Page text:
Tourism industry needs to reskill, restructure, reboot and rebrand

Jyoti Mayal, President of Travel Agents Association of India (TAAI), opines that tourism can be revived by foregoing tourist visa fees & advances, no cancellation charges on forward bookings and cash refund, offering a COVID-19 insurance to travellers , tax free holidays, incentivising MICE for  Indian corporates & showcasing sanitisation & hygiene by virtual trips.

Ms. Jyoti Mayal- President of Travel Agents Association of India (TAAI)

IBT: How has COVID-19 influenced the tourism and travel industry in India in terms of losses incurred and unemployment?

Jyoti Mayal: According to the industry estimates, the tourism & hospitality industry is expected to suffer a loss of Rs 15 billion and the effects of the pandemic are expected to spill over to Q4. Workers being told to go on paid leaves, retrenchments and closures of businesses have become the order of the day. Similarly, many airlines are on the brink of bankruptcy. This will have a significant impact on the economy as the sector accounts for 10% of India’s GDP & generates 12% of employment.

This situation might improve once a cure has been found for the pandemic. However, the revival will be subdued & slow. The industry will have to adapt to new norms revolving around social distancing and adequate quarantine. Everything needs to be rebuilt from scratch and this calls for the need to reskill, restructure, reboot and rebrand. At the same time, the possibility that the virus might come back in a new form cannot be ruled out. Therefore, the industry must learn from this experience and be prepared for such a situation in the future.

IBT: What strategies can be adopted by stakeholders of the tourism industry to build confidence of travellers across the globe? What additional practices can be adopted to ensure their safety?

Jyoti Mayal: The first suggestion to build the confidence of travellers is to ramp up the testing of COVID-19 in the country to make the results open to public. Secondly, different states in the country have  different norms in place pertaining to things like travel restrictions and structure. This creates confusion in the traveller, which can be easily dispelled if we have a uniform policy across the country. Advertisements in newspapers, dailies and regular updates from the government can help disseminate such information among travellers.

Thirdly, people have become jittery about travelling these days. Therefore, measures like no cancellation policies & refund of money on ticket cancellations can play a major role in instilling confidence in travellers. Fourth, these travellers should be provided a COVID-19 insurance; so that just in case they happen to fall sick while travelling, they are able to get medical aid with no extra cost and insurance paid. Fifth, all the professionals in the industry – such as travel agents – need to be certified that they are COVID-free and healthy to work.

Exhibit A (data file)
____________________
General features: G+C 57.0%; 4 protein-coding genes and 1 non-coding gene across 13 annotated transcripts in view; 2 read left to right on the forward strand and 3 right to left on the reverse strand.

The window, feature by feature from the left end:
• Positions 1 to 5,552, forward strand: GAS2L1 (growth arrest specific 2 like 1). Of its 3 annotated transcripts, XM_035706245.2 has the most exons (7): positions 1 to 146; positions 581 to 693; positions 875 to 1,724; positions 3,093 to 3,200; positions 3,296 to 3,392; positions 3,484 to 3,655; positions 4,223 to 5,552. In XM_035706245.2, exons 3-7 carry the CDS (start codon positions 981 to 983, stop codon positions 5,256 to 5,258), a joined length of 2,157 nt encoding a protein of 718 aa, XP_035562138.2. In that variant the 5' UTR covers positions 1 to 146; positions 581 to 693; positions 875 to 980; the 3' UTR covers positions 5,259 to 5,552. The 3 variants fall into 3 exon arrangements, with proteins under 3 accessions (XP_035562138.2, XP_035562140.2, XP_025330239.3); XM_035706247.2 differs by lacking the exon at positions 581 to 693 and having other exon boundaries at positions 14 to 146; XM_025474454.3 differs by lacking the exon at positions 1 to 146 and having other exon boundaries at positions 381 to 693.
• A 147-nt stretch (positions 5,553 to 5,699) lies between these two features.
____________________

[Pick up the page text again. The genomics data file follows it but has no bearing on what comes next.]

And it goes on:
IBT: Given that domestic tourism is likely to play a key role in reviving the industry, what should be done to spur this segment? How can states emerge as attractive tourist destinations?

Jyoti Mayal: India is a beautiful land with a plethora of stunning sites and an array of attractions – medical tourism, wellness tourism, village tourism, agriculture tourism, cuisine, culture, wildlife & so forth. However, these can be promoted only if the Ministry of Tourism brands and endorses them as locations offering the best packages and proper sanitisation.

But at the same time, each state should come out with new travel products across the country, which are supported by the Ministry, in order to emerge as an attractive tourist destination. The uniqueness of each state needs to be marketed well. Social media & virtual travel can be leveraged to promote tourist attractions in various states.

Also, the government needs to consider revising GST and VAT in the light of the pandemic. Creating a tourism workforce fund to support industry employees will also keep the businesses running. Imparting skills to the industry stakeholders is also something that the government needs to undertake to protect the sector from the harsh effects of the pandemic. Another thing that the state governments should consider is opening public places to a larger audience than just 50, provided adequate safety measures are in place. Uniform policies of quarantine also need to be put in place.

IBT: What opportunity areas can be explored currently/in the coming months to revive revenue streams for your line of business?